What better way to clean up their tarnished image than by returning to the crime-fighting reputation that long-serving FBI Director J. Edgar Hoover created for them in the 1930s, and well maintained through the 1960s by silly television shows like The FBI Story?
Connolly knew Whitey Bulger from his childhood, when their families lived together South Boston's overwhelmingly Irish Catholic Old Harbor Housing Project, where Whitey had an outsized reputation among kids in the projects. Why not bring down the Mafia using someone like Whitey, who had the inside information that could destroy the Angiulos, Connolly cleverly thought.
He first approaches Whitey's younger brother Billy (Benedict Cumberbatch), a state representative from South Boston and president of the Massachusetts state Senate, the most powerful political figure in the state government after the governor. Billy Bulger held court in the majestic, golden-domed state house that sits perched on Beacon Hill, lording over the entire city. Billy slyly declined Connolly's approach, pushing his business card away, sensing this might be a trap and telling him, "Jimmy's business is Jimmy's business."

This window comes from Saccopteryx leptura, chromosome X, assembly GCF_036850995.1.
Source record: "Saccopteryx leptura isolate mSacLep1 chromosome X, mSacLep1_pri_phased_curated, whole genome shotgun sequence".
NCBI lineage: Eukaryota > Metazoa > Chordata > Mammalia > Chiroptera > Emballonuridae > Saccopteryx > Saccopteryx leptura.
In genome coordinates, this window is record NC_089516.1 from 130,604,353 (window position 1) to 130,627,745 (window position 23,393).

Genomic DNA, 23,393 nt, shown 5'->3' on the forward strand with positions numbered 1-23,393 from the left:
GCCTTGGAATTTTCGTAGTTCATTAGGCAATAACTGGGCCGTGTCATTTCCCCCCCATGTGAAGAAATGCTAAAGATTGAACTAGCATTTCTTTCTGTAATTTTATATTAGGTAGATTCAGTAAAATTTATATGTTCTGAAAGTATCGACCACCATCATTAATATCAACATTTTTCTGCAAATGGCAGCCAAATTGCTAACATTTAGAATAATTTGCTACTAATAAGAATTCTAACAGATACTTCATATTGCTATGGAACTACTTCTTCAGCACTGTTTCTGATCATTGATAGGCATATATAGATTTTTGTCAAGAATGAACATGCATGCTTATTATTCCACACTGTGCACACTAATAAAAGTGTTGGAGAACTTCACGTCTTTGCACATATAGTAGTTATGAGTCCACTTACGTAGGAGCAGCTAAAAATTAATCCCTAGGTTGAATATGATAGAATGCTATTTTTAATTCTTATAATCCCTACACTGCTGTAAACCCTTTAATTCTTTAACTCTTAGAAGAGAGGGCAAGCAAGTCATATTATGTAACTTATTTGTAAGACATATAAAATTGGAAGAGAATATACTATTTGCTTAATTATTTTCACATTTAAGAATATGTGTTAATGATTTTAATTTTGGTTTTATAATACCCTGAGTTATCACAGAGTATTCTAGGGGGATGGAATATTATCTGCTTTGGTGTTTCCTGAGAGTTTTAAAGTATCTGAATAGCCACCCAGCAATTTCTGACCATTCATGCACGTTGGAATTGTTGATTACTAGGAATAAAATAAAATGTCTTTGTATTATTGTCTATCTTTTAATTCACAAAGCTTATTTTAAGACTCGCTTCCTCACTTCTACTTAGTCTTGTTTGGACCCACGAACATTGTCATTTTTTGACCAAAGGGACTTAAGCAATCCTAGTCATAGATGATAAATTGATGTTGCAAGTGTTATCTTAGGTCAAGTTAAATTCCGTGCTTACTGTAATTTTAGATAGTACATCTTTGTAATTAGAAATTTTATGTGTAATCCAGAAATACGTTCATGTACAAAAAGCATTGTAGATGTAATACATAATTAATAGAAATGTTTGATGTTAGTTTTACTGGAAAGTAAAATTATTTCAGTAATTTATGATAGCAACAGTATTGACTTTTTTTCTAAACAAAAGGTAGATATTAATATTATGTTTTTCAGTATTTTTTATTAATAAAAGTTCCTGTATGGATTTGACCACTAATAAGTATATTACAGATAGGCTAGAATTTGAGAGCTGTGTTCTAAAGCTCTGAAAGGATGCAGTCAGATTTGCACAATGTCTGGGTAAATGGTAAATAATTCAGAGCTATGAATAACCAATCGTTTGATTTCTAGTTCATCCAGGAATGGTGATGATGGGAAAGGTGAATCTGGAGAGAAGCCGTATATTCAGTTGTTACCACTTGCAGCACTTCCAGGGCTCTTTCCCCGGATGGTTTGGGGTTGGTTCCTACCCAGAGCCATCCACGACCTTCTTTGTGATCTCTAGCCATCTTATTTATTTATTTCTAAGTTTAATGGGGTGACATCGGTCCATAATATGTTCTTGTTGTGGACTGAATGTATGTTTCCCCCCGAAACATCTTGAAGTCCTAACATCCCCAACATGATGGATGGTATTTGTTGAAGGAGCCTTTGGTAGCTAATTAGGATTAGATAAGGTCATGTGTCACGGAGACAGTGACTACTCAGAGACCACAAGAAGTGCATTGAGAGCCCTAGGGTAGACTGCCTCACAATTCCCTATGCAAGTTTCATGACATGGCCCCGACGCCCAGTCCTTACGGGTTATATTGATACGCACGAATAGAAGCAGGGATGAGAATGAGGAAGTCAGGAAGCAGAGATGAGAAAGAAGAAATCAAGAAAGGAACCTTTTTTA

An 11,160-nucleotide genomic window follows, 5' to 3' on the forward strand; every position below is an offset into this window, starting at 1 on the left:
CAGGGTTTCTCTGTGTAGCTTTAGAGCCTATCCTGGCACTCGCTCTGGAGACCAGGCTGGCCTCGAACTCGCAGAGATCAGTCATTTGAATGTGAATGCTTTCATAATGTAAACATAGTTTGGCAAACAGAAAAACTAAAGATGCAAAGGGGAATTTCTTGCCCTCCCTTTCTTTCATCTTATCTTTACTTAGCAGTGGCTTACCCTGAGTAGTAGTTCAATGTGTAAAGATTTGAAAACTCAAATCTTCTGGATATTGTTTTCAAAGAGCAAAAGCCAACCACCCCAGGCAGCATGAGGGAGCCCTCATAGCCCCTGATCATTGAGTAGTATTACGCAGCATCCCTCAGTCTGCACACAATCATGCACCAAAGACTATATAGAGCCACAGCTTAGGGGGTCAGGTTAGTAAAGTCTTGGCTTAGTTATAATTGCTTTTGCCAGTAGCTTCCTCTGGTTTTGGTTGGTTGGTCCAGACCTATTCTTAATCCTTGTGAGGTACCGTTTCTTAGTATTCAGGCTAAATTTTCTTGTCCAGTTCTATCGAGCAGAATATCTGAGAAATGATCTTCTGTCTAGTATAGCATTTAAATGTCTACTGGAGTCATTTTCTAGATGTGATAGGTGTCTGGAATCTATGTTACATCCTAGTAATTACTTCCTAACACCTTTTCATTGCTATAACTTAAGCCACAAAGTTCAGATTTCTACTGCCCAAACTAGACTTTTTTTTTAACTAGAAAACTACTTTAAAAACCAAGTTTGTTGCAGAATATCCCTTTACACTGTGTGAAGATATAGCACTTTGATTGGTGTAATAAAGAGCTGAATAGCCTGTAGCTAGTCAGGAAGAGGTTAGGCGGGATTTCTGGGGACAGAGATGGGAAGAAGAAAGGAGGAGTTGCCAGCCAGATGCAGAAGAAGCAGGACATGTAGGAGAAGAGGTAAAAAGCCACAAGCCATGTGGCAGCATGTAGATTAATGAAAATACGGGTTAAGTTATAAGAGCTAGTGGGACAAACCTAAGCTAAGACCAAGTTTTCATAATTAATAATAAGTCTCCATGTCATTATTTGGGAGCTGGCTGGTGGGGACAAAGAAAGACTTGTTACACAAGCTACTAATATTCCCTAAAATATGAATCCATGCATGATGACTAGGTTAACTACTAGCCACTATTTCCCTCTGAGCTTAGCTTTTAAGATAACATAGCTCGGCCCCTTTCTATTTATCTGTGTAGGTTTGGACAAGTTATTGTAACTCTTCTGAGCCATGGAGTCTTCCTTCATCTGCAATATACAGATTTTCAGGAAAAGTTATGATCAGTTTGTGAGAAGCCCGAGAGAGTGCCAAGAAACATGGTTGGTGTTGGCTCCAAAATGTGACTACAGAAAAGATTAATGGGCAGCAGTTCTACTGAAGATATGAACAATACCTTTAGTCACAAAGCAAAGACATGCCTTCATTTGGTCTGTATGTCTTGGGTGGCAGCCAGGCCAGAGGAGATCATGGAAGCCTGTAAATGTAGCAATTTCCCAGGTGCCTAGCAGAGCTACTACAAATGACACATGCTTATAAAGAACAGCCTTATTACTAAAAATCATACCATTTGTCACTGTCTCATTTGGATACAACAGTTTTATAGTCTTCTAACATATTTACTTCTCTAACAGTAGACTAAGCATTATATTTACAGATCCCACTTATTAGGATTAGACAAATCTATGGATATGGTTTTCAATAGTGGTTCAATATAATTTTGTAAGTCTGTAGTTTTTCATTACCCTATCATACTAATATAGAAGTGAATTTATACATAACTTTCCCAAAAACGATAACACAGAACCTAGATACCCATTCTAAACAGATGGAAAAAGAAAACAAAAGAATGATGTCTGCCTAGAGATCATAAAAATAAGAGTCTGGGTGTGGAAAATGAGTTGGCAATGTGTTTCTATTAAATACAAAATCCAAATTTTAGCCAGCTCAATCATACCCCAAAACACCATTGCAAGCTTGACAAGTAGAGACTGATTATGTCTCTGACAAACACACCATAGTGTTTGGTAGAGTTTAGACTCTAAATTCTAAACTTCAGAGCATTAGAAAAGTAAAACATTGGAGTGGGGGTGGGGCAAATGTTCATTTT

Connolly decides that his only option is to meet with Whitey alone. He meets with a skeptical Bulger in the middle of the night near the ocean and pitches his deal. Whitey eventually accepts, seeing a grand opportunity, but also sizing up his FBI handler as something of a sucker. Whitey gives him just enough information on the Angiulos to destroy them. Connolly and his supervisor John Morris (David Harbour) are proclaimed heroes.
NOW IT'S Whitey's turn at the big time, and he seizes it with gusto. He and his Winter Hill associates, Kevin Weeks and Stephen "The Rifleman" Flemmi, are all on the gravy train. But success comes at the expense of murdering anyone who threatens Whitney's burgeoning empire, including longtime lovers, daughters, innocent bystanders, business rivals and, of course, informers--the much-hated "rats."
Many of Whitey's victims were murdered because of tips given to him by John Connolly. They switched positions, with Connolly informing for Bulger and being handsomely paid for it. It's strongly suggested by the film that Whitey stopped informing early on and a paid-off Connolly filled in his rather slim informant file with information from other sources.